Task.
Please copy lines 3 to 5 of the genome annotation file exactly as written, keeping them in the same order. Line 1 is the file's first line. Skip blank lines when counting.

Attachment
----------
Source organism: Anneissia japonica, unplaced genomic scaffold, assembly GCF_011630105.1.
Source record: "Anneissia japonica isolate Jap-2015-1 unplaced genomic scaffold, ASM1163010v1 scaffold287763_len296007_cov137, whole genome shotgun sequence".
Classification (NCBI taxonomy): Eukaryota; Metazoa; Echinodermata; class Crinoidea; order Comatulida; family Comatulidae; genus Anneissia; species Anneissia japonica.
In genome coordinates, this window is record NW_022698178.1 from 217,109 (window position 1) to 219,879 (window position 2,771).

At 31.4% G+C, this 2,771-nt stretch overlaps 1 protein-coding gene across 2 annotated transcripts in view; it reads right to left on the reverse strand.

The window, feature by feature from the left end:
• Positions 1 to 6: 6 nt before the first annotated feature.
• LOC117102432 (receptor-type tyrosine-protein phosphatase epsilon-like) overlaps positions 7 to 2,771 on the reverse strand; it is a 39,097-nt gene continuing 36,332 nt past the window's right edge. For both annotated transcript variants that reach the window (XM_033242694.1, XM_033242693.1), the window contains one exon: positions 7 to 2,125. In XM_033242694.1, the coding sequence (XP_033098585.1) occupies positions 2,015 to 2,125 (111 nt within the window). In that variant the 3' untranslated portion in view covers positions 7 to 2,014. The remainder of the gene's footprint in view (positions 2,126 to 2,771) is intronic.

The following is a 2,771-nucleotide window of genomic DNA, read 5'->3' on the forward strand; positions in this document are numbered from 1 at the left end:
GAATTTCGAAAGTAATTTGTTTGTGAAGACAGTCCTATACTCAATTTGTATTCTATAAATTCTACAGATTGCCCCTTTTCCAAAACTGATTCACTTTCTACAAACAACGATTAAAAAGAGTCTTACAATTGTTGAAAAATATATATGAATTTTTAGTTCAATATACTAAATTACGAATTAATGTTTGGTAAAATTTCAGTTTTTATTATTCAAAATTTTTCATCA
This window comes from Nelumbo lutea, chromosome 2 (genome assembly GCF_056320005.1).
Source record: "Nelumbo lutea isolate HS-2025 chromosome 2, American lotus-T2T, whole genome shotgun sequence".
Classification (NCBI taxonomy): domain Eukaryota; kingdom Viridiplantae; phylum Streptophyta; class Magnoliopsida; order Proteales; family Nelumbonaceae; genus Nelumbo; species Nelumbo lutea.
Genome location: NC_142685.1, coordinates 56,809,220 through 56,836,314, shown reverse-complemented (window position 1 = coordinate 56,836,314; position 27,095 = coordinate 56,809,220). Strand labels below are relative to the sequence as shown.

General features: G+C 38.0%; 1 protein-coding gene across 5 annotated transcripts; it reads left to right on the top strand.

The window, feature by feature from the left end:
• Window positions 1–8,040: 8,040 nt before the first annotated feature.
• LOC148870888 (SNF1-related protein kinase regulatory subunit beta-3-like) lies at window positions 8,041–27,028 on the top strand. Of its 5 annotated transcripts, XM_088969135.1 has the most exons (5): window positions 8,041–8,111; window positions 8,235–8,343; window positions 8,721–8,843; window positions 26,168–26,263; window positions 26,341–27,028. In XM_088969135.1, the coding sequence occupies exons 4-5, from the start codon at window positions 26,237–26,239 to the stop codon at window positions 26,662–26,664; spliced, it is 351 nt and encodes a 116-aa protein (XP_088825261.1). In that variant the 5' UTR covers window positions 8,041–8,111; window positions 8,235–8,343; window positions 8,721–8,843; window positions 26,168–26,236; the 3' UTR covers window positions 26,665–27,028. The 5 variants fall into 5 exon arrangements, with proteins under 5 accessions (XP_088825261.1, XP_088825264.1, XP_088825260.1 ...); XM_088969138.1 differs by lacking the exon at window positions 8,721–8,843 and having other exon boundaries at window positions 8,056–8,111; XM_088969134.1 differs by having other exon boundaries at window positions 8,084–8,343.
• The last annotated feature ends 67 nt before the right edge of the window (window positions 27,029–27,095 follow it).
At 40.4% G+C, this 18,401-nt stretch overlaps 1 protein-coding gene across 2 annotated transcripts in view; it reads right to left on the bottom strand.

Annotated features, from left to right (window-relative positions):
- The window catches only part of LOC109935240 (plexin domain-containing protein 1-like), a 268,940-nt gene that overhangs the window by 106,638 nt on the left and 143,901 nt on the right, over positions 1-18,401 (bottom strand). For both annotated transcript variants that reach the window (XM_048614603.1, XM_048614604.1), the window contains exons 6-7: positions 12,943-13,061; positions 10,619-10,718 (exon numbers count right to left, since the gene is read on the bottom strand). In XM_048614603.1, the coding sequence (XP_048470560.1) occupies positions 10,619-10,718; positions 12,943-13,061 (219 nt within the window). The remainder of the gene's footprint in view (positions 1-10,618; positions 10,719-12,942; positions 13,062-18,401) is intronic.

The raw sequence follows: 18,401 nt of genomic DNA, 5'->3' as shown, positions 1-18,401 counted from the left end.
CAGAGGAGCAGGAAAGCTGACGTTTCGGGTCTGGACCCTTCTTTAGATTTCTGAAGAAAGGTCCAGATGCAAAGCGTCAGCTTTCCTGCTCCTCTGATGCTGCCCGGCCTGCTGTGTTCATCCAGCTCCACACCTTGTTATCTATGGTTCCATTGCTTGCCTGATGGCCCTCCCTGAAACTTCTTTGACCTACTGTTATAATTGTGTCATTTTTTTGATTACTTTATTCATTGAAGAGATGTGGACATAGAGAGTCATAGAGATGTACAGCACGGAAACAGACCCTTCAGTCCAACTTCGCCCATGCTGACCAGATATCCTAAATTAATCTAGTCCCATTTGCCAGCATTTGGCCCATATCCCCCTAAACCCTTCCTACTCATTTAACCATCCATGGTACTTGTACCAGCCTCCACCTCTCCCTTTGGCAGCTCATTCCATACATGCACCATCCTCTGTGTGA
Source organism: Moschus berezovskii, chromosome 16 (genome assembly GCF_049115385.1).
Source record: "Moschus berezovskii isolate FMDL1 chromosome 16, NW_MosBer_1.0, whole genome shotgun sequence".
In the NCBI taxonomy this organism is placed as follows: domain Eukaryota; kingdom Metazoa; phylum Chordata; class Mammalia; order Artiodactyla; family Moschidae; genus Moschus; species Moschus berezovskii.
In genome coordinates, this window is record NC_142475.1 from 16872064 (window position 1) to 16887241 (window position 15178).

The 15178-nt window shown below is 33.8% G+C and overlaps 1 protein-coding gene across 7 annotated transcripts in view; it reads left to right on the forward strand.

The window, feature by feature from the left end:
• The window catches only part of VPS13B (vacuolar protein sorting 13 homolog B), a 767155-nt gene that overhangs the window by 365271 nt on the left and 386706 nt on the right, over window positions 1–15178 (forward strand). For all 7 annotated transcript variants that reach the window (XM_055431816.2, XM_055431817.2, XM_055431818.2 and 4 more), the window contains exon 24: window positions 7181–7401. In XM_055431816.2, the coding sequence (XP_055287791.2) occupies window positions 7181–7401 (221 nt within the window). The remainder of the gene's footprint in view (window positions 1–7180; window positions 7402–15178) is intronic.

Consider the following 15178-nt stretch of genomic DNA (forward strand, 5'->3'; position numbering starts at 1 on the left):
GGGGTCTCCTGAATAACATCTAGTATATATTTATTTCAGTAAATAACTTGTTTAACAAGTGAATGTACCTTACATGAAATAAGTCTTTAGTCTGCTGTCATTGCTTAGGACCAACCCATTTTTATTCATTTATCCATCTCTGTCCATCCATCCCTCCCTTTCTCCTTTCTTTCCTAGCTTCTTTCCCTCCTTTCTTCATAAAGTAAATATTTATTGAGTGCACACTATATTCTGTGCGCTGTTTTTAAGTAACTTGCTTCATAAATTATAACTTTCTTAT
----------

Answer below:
Classification (NCBI taxonomy): Eukaryota; Metazoa; Echinodermata; class Crinoidea; order Comatulida; family Comatulidae; genus Anneissia; species Anneissia japonica.
In genome coordinates, this window is record NW_022698178.1 from 217,109 (window position 1) to 219,879 (window position 2,771).

At 31.4% G+C, this 2,771-nt stretch overlaps 1 protein-coding gene across 2 annotated transcripts in view; it reads right to left on the reverse strand.